Wednesday I attended another session of the excellent Portland area PubTalk series, this one on the topic of whether brick and mortar retail is dead. Panelists included Emma Mcilroy, co-founder of Wildfang apparel for hip Tomboy types (her description, not mine), Bryce Phillips, founder of active outdoor gear purveyor evo (think skiing, snowboarding, skateboarding, but much more), and Fritz Brumder, founder of brandlive – a service that “bridges the gap between physical products and digital audiences.”
Brick and Mortar is not dead but, as it has existed for centuries, is seriously wounded.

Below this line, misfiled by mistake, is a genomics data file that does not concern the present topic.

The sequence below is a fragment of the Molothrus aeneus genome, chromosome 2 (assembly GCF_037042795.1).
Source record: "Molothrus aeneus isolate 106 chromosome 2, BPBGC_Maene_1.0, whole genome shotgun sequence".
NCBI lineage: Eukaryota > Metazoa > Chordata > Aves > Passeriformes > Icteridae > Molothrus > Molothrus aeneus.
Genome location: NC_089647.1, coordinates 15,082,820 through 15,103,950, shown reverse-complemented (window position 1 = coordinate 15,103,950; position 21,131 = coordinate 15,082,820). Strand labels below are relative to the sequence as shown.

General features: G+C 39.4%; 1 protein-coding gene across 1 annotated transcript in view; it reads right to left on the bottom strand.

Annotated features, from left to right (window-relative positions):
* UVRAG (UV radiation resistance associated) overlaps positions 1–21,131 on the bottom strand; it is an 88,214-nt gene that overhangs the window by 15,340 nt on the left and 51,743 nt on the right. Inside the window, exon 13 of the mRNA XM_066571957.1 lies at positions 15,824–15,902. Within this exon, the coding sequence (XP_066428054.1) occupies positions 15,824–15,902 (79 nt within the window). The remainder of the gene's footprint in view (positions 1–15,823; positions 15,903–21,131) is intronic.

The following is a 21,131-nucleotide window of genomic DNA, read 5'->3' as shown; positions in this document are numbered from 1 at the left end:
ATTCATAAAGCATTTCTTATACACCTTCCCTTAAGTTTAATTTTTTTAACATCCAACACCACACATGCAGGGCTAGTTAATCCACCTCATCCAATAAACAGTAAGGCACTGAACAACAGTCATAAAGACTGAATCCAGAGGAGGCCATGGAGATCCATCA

The panelists made the case that for most retail, in the face of Amazon.com and so many other online retailers, “brick and mortar” must take on a different role and function – brand ambassador.
By using their physical retail stores to explain brand identity – to immediately, visually and viscerally give customers a “this is who we are” experience, physical stores become a sales multiplier for their online analog.
Wildfang and evo both are following the Apple retail store model – the physical store is the touchpoint for customers and the media, successfully driving more traffic and sales to the online channel.
Brandlive provides a service that allows brick and mortar stores to extend – virtually – the “in store” experience to online shoppers.
The case was also made for physical stores helping to develop a brand’s personality in a way that is – currently at least – extremely difficult through online methods only.